JASON CRIGLER IS FEATURED IN THE SEPT. ’09 issue of Guitar Player as one half of the guitar duo in Lackawanna (with GP’s own Adam Levy). How Crigler got there, however, is an amazing tale that is chronicled in this riveting documentary, Life. Support. Music., that airs on PBS on Tuesday July 7.
The story goes like this: Crigler, an in-demand guitarist/sideman/songwriter in New York, suffered a debilitating brain hemorrhage while onstage in 2004 that nearly killed him, and that’s where Life. Support. Music. begins. “I remember being put in an ambulance and that’s the last thing I remember for a year and a half,” says Crigler. The doctors said that if he survived, he would probably never walk or talk again, and as for playing guitar? Forget about it. You get to hear how the news affected his wife (who was pregnant with their first kid), sister, and parents. It’s all gripping footage, and you quickly get a sense of how serious this kind of brain injury is. But the seriousness doesn’t truly hit home until you see Crigler, who is completely incapacitated by the hemorrhage, the technical term for which is arterial venous malformation or AVM.
Looking at him onscreen in the early days and weeks, it’s hard to believe he was ever a vibrant performer and songwriter. He looks and acts like the victim of a massive stroke and he requires constant care. The AVM also caused his hands to seize up into contorted claws that couldn’t hold a fork, much less ever play a guitar. Rather than give in to the incredibly bleak and discouraging reality, however, Crigler’s family kept the faith and stimulated his senses with everything they could, most importantly with music. With help from the Spaulding Rehabilitation Center in Boston, Crigler slowly starts to show improvement.
As he progresses, director Eric Metzgar gradually introduces the musicians with whom Crigler has worked, including Marshall Crenshaw, Teddy Thompson, and Norah Jones. Crigler continues to improve, defying all common wisdom, and slowly begins to learn how to talk and even walk again. He eventually picks up a guitar, but the pain in his hands makes it almost impossible to play, although he still possessed all his theoretical knowledge. “It was incredibly frustrating,” he says. “My long-term memory wasn’t affected. I could remember songs on the guitar and remember how to play them. My wife and I have a band together called Goats in Trees. I couldn’t remember what I did yesterday but I could remember all the songs we played in that band. It was really painful, though. I couldn’t play for more than ten minutes because of the pain.”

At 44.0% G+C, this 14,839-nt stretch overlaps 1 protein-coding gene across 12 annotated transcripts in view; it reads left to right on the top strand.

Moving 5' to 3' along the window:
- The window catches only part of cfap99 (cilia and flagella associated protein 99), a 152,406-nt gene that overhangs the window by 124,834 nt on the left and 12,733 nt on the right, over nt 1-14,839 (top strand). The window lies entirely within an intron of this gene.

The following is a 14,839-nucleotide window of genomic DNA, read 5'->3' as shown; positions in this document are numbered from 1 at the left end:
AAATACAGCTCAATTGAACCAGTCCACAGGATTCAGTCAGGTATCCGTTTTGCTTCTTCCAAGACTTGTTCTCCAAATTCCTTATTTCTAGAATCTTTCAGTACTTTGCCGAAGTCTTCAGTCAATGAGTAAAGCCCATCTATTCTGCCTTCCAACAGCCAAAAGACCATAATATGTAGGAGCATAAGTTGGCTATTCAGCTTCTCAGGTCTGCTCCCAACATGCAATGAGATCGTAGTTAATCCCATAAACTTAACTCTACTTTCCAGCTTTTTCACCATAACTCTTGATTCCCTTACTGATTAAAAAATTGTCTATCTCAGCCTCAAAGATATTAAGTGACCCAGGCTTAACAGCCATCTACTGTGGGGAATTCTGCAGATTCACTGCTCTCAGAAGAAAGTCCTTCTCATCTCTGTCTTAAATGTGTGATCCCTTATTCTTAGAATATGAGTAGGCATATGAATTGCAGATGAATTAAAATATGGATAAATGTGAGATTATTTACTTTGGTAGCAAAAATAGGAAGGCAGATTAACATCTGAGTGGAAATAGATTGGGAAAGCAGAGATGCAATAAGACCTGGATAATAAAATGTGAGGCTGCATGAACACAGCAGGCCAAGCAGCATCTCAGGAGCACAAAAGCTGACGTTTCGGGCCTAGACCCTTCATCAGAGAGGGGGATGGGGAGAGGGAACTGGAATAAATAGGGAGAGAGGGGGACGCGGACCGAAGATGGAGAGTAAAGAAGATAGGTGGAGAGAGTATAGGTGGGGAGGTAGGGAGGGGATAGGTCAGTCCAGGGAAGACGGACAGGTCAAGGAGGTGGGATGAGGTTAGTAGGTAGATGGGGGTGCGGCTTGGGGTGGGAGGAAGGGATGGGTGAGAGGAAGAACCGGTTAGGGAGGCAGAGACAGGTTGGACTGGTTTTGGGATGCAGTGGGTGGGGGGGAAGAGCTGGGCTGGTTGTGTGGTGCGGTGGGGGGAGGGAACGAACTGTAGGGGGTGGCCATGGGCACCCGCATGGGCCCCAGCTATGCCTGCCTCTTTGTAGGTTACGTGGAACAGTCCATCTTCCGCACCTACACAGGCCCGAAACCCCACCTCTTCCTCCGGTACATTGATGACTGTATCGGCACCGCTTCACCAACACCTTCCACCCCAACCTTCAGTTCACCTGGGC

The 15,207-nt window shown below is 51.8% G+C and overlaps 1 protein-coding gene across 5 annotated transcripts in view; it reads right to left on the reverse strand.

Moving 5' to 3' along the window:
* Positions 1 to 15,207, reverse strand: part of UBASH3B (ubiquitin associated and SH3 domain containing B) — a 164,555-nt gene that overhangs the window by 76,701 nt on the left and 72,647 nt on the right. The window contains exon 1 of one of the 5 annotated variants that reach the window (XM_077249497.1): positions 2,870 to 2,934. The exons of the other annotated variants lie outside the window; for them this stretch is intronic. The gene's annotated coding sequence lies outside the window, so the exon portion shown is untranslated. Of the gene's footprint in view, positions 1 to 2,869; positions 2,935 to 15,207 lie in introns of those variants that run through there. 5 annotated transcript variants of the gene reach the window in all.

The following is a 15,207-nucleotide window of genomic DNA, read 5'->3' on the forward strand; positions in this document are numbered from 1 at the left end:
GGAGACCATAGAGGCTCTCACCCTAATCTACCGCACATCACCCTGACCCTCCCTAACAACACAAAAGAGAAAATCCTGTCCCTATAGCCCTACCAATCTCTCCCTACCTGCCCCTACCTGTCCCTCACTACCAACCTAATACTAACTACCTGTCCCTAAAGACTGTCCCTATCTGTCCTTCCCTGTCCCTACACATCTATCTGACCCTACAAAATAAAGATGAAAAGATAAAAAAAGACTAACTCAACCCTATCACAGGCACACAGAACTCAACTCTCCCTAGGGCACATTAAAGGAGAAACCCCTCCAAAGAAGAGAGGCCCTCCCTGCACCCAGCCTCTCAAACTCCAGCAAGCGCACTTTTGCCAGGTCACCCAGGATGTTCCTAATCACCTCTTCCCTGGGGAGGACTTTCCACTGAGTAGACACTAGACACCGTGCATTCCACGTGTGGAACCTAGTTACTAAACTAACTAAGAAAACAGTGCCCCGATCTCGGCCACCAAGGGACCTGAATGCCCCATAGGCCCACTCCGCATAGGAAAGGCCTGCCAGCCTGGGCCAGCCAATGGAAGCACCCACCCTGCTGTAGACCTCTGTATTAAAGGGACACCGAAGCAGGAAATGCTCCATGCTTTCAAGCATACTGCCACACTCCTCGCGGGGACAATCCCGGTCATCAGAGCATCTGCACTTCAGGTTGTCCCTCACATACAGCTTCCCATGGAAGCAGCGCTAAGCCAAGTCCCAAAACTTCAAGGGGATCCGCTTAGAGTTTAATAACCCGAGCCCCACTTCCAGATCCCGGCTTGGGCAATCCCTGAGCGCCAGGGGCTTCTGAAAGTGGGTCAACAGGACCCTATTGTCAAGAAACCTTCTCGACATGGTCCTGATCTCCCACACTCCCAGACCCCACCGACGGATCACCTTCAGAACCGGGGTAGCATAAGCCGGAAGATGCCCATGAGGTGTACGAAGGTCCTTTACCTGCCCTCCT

Undaunted, he stays at it, a little bit at a time. This leads to a pivotal scene where Thompson invites him onstage for one song, a Herculean task that Crigler somehow pulls off. Despite that success, rehab was no picnic for Crigler, and the film shows the struggles and the accompanying depression that he had to go through. It ultimately pays off, however, and the results are totally inspiring. “There was one night, and this gig is in the film,” says Crigler, “where everything clicked at this gig in New York. Ever since then, playing and the experience of playing music has been better than it ever was in the past. My connection to music feels stronger and the link between my head and my hands feels vastly improved. I can’t explain why that is, but it’s one of the fringe benefits of this whole experience.”
This documentary is a great testament to the power of music and its effect on the brain and the soul. In addition, it’s just good movie making, with Metzgar employing great cinematography, editing, and music to take the viewer on this wild ride. Life. Support. Music. airs on PBS Tuesday July 7th. For more information, or to purchase the DVD, go to lifesupportmusic.org. To get Lackawanna’s latest release, Whenever the Blues Becomes My Only Song, go to adamlevy.com/downloads/lackawanna.htm.
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